Logo: University of Southern California

Viterbi Senior Associate Dean Wins Weighty Honor for Work on Light

Photonics specialist is named a 2008 fellow of the Optical Society of America
Eric Mankin
October 29, 2007 — John O'Brien, a professor in the Ming Hsieh Department of Electrical Engineering who is also Senior Associate Dean for Academic Affairs, has been elected a Fellow of the Optical Society of America for his contributions to the understanding and development of photonic crystal devices and technology.

Fellowship in the OSA is limited to 10 percent of the membership of the  91-year old organization.  O'Brien was also designated a Distinguished Lecturer of the IEEE Lasers & Electro-Optics Society this year.
O'Brien

He joined USC in 1997 as assistant professor. In 1999 he received the Presidential Early Career Award for Scientists and Engineers, and in 2000 he was awarded an NSF Career Award. O'Brien rose rapidly through the ranks and was promoted to professor of electrical engineering in 2006.

His research interests are in nanophotonics and photonic crystal devices. He is a senior member of IEEE and currently serves as Associate Editor of the IEEE Transactions on Nanotechnology.

O'Brien received a B.S. degree in electrical engineering in 1991, from Iowa State University, and M.S. and Ph.D. degrees in applied physics from the California Institute of Technology in 1993 and 1996, respectively.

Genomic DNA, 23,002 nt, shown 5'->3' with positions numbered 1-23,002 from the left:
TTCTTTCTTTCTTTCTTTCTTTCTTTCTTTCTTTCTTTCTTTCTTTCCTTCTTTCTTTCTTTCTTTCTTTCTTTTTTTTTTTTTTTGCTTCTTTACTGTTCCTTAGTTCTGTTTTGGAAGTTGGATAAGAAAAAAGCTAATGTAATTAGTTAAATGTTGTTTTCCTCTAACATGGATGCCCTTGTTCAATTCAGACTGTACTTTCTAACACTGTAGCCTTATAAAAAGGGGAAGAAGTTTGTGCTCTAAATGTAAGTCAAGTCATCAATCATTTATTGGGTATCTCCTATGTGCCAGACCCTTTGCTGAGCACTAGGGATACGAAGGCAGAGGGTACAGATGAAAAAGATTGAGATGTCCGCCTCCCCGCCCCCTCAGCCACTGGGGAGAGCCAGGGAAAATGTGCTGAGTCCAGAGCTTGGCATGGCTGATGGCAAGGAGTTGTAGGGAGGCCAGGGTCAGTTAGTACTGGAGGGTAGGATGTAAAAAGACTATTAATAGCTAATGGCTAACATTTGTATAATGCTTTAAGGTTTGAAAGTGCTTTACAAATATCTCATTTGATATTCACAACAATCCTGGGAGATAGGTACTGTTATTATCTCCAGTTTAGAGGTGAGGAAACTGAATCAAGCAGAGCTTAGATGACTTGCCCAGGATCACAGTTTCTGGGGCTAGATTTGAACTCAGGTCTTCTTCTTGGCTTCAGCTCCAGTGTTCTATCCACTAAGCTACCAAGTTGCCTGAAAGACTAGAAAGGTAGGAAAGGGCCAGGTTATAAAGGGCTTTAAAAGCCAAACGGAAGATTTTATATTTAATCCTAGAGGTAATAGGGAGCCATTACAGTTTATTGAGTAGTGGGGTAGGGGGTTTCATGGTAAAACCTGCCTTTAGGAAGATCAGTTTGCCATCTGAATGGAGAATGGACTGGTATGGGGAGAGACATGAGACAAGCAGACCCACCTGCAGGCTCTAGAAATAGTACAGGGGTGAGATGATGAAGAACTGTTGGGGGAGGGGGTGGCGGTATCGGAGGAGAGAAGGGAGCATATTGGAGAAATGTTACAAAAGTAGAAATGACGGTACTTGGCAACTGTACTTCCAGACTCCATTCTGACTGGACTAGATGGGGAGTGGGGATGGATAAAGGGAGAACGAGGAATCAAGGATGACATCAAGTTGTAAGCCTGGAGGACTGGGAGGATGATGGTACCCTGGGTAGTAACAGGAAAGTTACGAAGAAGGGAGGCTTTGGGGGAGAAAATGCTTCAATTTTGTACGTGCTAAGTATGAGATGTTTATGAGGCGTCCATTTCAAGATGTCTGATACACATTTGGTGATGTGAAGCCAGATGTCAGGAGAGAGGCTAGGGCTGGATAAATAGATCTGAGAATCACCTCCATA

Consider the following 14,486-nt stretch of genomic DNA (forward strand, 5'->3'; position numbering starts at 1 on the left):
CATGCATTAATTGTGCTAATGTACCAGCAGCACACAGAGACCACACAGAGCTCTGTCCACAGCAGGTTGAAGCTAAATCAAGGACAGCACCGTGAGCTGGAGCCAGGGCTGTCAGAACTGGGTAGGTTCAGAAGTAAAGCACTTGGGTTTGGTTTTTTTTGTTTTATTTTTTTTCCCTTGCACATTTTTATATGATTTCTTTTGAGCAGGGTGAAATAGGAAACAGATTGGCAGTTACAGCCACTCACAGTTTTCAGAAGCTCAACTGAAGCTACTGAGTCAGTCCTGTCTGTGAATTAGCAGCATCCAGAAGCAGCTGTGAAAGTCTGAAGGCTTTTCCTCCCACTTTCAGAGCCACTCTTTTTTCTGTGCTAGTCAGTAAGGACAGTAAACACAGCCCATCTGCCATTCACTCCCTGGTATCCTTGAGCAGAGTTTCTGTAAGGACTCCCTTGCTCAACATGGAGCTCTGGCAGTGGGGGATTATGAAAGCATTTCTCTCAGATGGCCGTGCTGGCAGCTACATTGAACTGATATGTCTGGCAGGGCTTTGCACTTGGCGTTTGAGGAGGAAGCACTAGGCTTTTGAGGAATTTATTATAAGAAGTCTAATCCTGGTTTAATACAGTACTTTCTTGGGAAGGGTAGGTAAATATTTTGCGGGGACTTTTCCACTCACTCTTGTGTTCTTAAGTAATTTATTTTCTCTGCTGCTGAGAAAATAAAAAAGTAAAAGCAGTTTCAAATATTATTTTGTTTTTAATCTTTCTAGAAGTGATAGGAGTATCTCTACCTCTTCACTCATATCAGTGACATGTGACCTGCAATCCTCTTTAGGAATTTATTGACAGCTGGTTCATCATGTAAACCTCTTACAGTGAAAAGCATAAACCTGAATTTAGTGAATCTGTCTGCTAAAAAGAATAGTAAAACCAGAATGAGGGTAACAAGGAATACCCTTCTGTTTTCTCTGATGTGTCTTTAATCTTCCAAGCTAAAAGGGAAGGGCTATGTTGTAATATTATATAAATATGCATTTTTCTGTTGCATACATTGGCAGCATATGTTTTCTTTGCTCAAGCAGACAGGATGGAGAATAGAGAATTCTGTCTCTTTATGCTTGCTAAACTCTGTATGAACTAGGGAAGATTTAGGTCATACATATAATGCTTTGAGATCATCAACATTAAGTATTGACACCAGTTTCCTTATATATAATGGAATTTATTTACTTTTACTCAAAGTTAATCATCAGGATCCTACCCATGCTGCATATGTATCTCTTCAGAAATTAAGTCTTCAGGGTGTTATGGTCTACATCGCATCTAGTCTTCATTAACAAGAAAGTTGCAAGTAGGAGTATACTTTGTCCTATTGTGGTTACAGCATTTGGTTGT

Founded in 1916, the Optical Society of America brings together optics and photonics scientists, engineers, educators, technicians and business leaders. OSA is dedicated to providing its members and the scientific community with educational resources that support technical and professional development. OSA publications, events and services help to advance the science of light by addressing the ongoing need for shared knowledge and innovation. The society's commitment to excellence and long-term learning is the driving force behind all its initiatives.

P. Daniel Dapkus W. M. Keck Professor of Engineering and Electrophysics Chair, Ming Hsieh Department of Electrical Engineering, reported O'Brien's election.